Canada Joins The U.S, U.K, And EU In Sanctioning Belarus

On June 21st, 2021, Canada has joined the U.S, EU, and the U.K in imposing greater sanctions on several Belarusian officials and entities culminating from reoccurring demands on President Alexander Lukashenko to cooperate with investigations over circumventing a fair election by utilizing violent repressive state actions against political demonstrators to suppress anti-government protests such as arbitrary detentions, use of water cannons, and tear gas. Various human rights violations were observed, including the right to liberty and security of the person, freedom of expression and peaceful assembly and due process.

Recently in May 2021, the diversion of Ryanair Flight 4978 flying between Athens, Greece and Vilnius, Lithuania to Minsk National Airport added further condemnation from Canada in what was considered Belarusian attempt to target and detain opposition on board of the plane, namely two passengers: Belarusian journalist and activist Roman Protasevich and his Russian companion Sofia Sapega.

A joint statement by Canada, the U.K., U.S., and EU said, “We are united in our deep concern regarding the Lukashenko regime’s continuing attacks on human rights, fundamental freedoms, and international law,” continuing that “We are united in calling for the regime to end its repressive practices against its own people. We are disappointed the regime has opted to walk away from its human rights obligations, adherence to democratic principles, and engagement with the international community.”

Canada has, in support of these sanctions, allowed Foreign Affairs Canada to add 17 more individuals and include several entities: the Air Navigation Services Enterprise, Belarusian Automobile Plant, a new oil company, and the Minski Automobile Plant. The new sanction stipulate that any dealing is prohibited between any person within or outside of Canada in the change, transaction, trade, or providing any financial good, services, or benefit to any listed person or entity under the sanction unless prescribed by any per-arranged legal or diplomatic reason.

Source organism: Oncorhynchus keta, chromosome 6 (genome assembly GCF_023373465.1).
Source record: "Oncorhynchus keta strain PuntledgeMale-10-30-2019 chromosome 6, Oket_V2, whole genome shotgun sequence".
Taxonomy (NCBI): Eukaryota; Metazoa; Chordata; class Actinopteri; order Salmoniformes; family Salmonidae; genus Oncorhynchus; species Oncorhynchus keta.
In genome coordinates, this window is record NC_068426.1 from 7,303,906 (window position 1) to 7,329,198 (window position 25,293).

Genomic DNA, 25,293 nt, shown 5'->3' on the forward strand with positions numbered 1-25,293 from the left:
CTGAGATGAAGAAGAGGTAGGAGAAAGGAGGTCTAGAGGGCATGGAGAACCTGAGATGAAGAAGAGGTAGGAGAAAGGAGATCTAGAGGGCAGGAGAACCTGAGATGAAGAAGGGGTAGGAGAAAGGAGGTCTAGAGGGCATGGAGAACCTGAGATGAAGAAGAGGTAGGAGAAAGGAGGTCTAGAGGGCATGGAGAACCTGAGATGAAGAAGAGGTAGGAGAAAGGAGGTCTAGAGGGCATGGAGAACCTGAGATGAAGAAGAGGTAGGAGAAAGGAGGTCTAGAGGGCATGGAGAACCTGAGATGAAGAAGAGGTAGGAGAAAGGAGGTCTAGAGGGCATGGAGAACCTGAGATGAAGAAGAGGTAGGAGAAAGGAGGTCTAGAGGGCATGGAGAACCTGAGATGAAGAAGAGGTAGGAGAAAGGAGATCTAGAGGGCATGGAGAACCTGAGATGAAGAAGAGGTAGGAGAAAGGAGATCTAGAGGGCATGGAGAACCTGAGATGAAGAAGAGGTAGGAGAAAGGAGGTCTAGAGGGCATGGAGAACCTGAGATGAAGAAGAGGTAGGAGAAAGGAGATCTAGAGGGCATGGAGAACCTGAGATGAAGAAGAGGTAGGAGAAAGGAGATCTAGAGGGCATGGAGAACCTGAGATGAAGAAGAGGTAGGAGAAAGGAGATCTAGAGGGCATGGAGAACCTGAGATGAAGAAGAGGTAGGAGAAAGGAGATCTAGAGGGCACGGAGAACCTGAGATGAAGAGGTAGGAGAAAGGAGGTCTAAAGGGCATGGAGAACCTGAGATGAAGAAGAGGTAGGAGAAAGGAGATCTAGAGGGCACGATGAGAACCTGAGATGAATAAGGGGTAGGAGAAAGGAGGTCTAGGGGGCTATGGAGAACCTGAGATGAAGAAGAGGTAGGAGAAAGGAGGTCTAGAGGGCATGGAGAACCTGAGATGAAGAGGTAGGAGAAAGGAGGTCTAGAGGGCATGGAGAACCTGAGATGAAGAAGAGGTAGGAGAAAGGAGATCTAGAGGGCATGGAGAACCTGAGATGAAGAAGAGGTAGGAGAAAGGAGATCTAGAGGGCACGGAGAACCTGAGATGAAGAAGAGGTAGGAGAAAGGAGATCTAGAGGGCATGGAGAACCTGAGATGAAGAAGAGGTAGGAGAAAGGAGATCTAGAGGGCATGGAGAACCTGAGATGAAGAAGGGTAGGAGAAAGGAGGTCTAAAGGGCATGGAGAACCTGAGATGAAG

It appears these sanctions are not successful in displaying a serious message to Belarus. From September 2020 to June 2021, Canada has invoked over 73 sanctions on selected Belarusian officials with an additional five addressing entities. Yet, Belarus has not relent on its persistent human rights violations.

Sviatlana Tsikhanouskaya, the main opposition challenger who many believe to be the true winner of the election, fled Belarus to Lithuania after the vote and welcomed the new sanctions. She stated that “the EU and the entire civilized world have set a goal to stop Lukashenko and the escalation of violence.” She continued,  “The EU sanctions would raise not only external, but also internal pressure on Lukashenko … and will make it more costly for his main sponsor, the Kremlin, to maintain the Belarusian regime.”

Certainly, engaging in political discussion with Russia in over the disregard for human rights is the better approach. Rather than condemning a state that will shrug off these warnings if it sees no true repercussions, the best solution is to unify support among various states and capitalize on the impending pressure to engage in talks that place pressure where the head is rather than the body.